I want to help them.  There was one guerrilla that escaped with one of my fellow hostages, so we went through all we had to do – heaven and earth – to get them to France.  Him and his girlfriend.  And now they’re safe.  They’re learning French, and France has been very good in that sense.  I had to really – there’s been a lot of generosity and I know that here you have a good heart in Canada – generosity too – have many friends of mine that have been like refugees here in Canada. 


Fung:  What’s next for you?  Are you going to go back to Colombia?


Batencourt:  Someday perhaps.  Not now.  But someday, perhaps yes. 


Fung:  There are a lot of people back there who think you should pick up where you left off – campaigning for president. 


Batencourt: What God wants.  Whatever he wants, he will show the way.


Fung:  What do you think you’ve learned about yourself?  And about human nature?


Batencourt:  You really begin to understand a little of what you are after many many years of abduction.  In a way, you are resistant.  Because you think you cannot change.  And once you see what you are and you accept that what you are is not what you ’d like to see, then you accept to change and then – then you’re beginning to grow.  So I think that’s something we can all do.  But I think also we have to understand that suffering, or difficulties, or problems in life are always a huge opportunity for spiritual growth - and we have to grab it.  We cannot just say, it’s not for me to hate everybody for that.  We have to just accept, which is difficult, and say, what can I learn from here?  And learn quick.


Fung:  What have you learned? 


Batencourt:  I have learned lots of things.  I have learned that I can change.  That it’s nice to change.  That it’s very very difficult.  Something that’s  a discipline.  You know when you decide, I’m going to lose some pounds and I’m going to work out, and you have the discipline and finally you see the results, well in a spiritual way, it’s something like that but it’s harder.  Because you have always a tendency to remake your reactions and you have to control those reactions because you have to focus on the good attitude and not the bad.  Because sometimes our reactions are the bad attitude.  So we need to change the way we react to things, the way we talk to people, the way we are.  And it changes also our character.  And we always think that we are made like this, and people have to bear us like this – no, we can change and people don’t have to cope with our terrible things that we try to hide.  We can change that.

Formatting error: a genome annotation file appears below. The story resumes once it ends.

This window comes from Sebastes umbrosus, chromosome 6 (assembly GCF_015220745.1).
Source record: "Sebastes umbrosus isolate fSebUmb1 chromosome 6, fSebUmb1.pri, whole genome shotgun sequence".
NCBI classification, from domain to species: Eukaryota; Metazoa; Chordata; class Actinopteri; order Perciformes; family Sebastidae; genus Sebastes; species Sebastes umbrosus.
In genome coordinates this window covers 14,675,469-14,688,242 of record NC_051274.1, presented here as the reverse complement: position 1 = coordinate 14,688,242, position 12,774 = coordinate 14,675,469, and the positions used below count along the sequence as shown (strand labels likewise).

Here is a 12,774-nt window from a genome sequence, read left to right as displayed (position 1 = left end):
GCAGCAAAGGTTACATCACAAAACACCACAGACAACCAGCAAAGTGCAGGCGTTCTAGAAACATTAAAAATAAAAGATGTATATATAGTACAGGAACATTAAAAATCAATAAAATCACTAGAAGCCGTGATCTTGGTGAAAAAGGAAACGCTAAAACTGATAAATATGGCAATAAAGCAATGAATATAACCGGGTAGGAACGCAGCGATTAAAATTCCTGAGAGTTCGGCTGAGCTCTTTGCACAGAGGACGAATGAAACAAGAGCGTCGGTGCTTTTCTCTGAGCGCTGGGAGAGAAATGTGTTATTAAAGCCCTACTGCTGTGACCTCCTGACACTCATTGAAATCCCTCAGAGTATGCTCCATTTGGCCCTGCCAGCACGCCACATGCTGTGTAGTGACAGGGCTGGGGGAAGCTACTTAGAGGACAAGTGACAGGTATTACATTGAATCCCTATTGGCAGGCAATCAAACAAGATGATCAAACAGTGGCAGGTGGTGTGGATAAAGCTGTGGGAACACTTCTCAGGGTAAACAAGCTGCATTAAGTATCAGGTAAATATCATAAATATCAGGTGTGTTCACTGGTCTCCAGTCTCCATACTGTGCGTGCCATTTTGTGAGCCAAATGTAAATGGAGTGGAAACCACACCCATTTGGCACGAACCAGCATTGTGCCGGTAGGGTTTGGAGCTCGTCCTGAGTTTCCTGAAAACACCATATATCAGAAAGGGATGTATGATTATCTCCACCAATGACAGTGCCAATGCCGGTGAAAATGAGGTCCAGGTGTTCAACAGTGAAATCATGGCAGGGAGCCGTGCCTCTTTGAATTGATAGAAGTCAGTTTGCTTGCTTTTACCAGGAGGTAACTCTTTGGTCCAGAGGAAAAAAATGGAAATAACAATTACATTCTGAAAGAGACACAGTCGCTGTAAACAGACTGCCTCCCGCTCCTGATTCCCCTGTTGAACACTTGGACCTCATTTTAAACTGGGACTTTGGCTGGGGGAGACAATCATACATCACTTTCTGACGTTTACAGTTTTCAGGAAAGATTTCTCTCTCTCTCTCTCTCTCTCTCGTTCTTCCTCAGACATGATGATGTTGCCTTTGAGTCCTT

Fung:  Did you learn it while you were in captivity or have you come to see that now?


Batencourt:  I learned it the rough way in captivity and it was for me, very important to change certain things because I could see my companions in captivity doing something I would say – oh that’s horrible – but I was doing the same.  There are things I react the same in other things, but actually, I’m doing the same.  So I had to change there and then here, in freedom – it’s always a struggle to give the best of you and sometimes there are people who specialize in digging and pushing you to be the bad part of you and you feel the bad in you coming out and you have to stop and say no, I’ve learned my lesson.  So I think it’s an endless path to perfection.


Fung:  Do you think you’re a better person now?


Batencourt:  I think I’m a better person but I’m not as I would like to be   I mean, there are many many things I still have to work out but definitely I’m better than what I was before.  In my concepts in my principles it doesn’t mean anything.  It just – inside of me – it’s not something I would say  – I’m not better – I have much still to work on me.  Much.  But the good thing is that I know what I want to change I have a good model to follow. 


Fung:  Do you have any physical reminders?


Batencourt: I had a – because of the chain, I had something built up here (points to neck).  And I thought I could live with it, you know, okay, it’s going to be there.  And one day I decided no more, because every time I touch it, I’m back in the jungle.  So one day – surgery – so it’s gone. 


Batencourt: It’s so nice to share with you all this.